Director: Christopher McQuarrie
Notable Cast: Tom Cruise, Simon Pegg, Jeremy Renner, Ving Rhames, Rebecca Ferguson, Sean Harris, Simon McBurney
It’s not very often that the fifth entry into a major franchise is one of the best ones (in the case of Fast Five it was and still is the best one), so walking out of Mission: Impossible – Rogue Nation I couldn’t help but feel pretty satisfied. While I still wouldn’t consider it the best of the franchise, that accolade still remains with JJ Abrams third entry, Rogue Nation delivers another round of energetic and outrageous spy action…albeit with a bit more humor and a bit more of a classic espionage approach to the entire thing. The results are another fun – and surprisingly sound – adventure flick that will appeal to longtime fans as well as new ones.
Ethan Hunt (Cruise) is onto something big. The Syndicate. A group of rogue agents from all over the world trained to create disaster and chaos as efficiently as the IMF can stop it. Unfortunately, the CIA and its director (Baldwin) see the IMF as a loose cannon themselves and they pull the plug. So it’s up to Hunt, with a little help from his friends, to finally uncover the biggest anti-spy organization this side of Spectre.
|Over the shoulder! No wait, don't fire...that shit is LOUD!|
Love him or hate him, Tom Cruise has been on a roll lately with his films. Whether it’s an old school thriller like Jack Reacher or the bonkers time jumping science fiction of Edge of Tomorrow, his last handful of films have been impressively consistent in quality. You can certainly add Rogue Nation to that list. Oddly enough, there is another element that threads through all of the mentioned films outside of the screen charm and stunt performin’ draw of Tom Cruise – and that’s writer/director Christopher McQuarrie. If you take the entertaining action and humor of Edge of Tomorrow and inject it with some of the classic action elements of Jack Reacher, that’s the balance you get in Rogue Nation. It’s a very fun way to go about it and it makes this film feel a bit refreshing after the sheer ridiculousness of the last one.
When it comes to hitting all of the Mission: Impossible elements, Rogue Nation does so in spades. Elaborate theft schemes? Try on an underwater computer card transfer that will have you holding your breath along with Hunt. Rag tag team of IMF agents that have to go rogue to stop a world ending disaster? Hasn’t every film had that? Try death defying stunts like Tom Cruise hanging off of a plane or skipping his way up a pole in handcuffs. At this point, if you stick to the bread and butter of what made this franchise so enjoyable to begin with, it’s hard to go too wrong. The film is brimming with fun and exciting action sequences and plenty of twists and turns along the way. At this point it’s even fun at guessing just when the mask reveal is going to happen. Long time M:I fans are definitely going to find things to love about this film.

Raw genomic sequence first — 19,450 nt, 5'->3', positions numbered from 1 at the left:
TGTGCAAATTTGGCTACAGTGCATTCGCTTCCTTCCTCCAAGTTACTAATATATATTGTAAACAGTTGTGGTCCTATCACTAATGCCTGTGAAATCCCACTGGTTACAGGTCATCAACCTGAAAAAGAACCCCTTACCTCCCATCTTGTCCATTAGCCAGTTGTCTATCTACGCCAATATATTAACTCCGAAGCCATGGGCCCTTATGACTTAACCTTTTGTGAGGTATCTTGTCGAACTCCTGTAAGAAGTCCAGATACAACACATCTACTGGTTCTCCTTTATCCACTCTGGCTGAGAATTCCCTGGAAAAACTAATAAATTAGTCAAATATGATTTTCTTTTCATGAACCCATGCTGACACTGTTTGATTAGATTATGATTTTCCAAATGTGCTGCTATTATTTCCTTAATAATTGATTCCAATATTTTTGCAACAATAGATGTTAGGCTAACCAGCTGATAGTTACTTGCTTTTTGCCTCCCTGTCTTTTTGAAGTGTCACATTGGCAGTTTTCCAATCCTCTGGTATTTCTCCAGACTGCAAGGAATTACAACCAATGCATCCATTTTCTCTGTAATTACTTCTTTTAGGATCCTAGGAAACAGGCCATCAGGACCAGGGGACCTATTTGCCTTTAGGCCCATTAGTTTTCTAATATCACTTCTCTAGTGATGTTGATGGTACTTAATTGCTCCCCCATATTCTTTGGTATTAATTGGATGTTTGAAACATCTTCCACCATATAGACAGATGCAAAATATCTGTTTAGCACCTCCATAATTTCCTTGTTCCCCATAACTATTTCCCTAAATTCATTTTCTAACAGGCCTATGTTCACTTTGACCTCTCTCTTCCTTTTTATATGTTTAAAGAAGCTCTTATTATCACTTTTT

|The wheels on the cycle go boom, boom, boom.|
To add to the fun, director Christopher McQuarrie adds a bit of old school spy thrills. The previous three films have sacrificed a bit of the actual “espionage” for the sake of entertaining action (which isn’t a dig at those films because it works), but Rogue Nation adds in just enough fun twists and turns to make it feel a bit refreshing. While the entire “is she with the good guys or with the bad guys” element for Ferguson does seem a bit cliché, she sells it in Rogue Nation and adds a bit of much needed feminine screen power to a franchise known for just leap frogging around it. McQuarrie also has a knack for using darkness and light in his visuals to add old school flair to the film. The finale is in the darkened allies of London and he uses it to some craft some great atmosphere. The previously mentioned Ferguson gets a stellar knife fight at this moment that might be one of the highlights of the entire franchise – despite not being an over the top stunt.
Once again, the biggest issue that this film has to contend with is the lacking presence of a strong villain. It’s somewhat avoided here, in a similar manner to the first one, by having the plot be the biggest antagonist for our heroes, but it’s still an issue. Sean Harris desperately attempts to make his screen time foreboding and creepy with his performance, but never once was I wholly convinced that he was a true competitor to Cruise’s Hunt – whom at this point is damn near god-like in his ability to survive anything. Along these lines, the added screen time for Simon Pegg was a huge crowd pleaser for the audience around me, but his role seemed significantly catered for that exact reason. It’s not a huge detriment for the film (he’s funny, so there’s that) but there were times when it felt like it could have been fleshed out a bit more instead of the “he’s my friend!” motive.
|So dark. So brooding.|
Despite some hiccups here and there in the ridiculous plot and some of the lacking character depth, Rogue Nation remains a massively entertaining summer blockbuster worthy of the time of its audience. Long time Mission: Impossible fans are going to love the old school elements that McQuarrie slides in and the newer fans are going to eat up the outrageous stunts and silly humorous banter of the IMF team. It still falls a bit short of Mission: Impossible III, but I’ll be damned if this film doesn’t give it a run for its money.
Written By Matt Reifschneider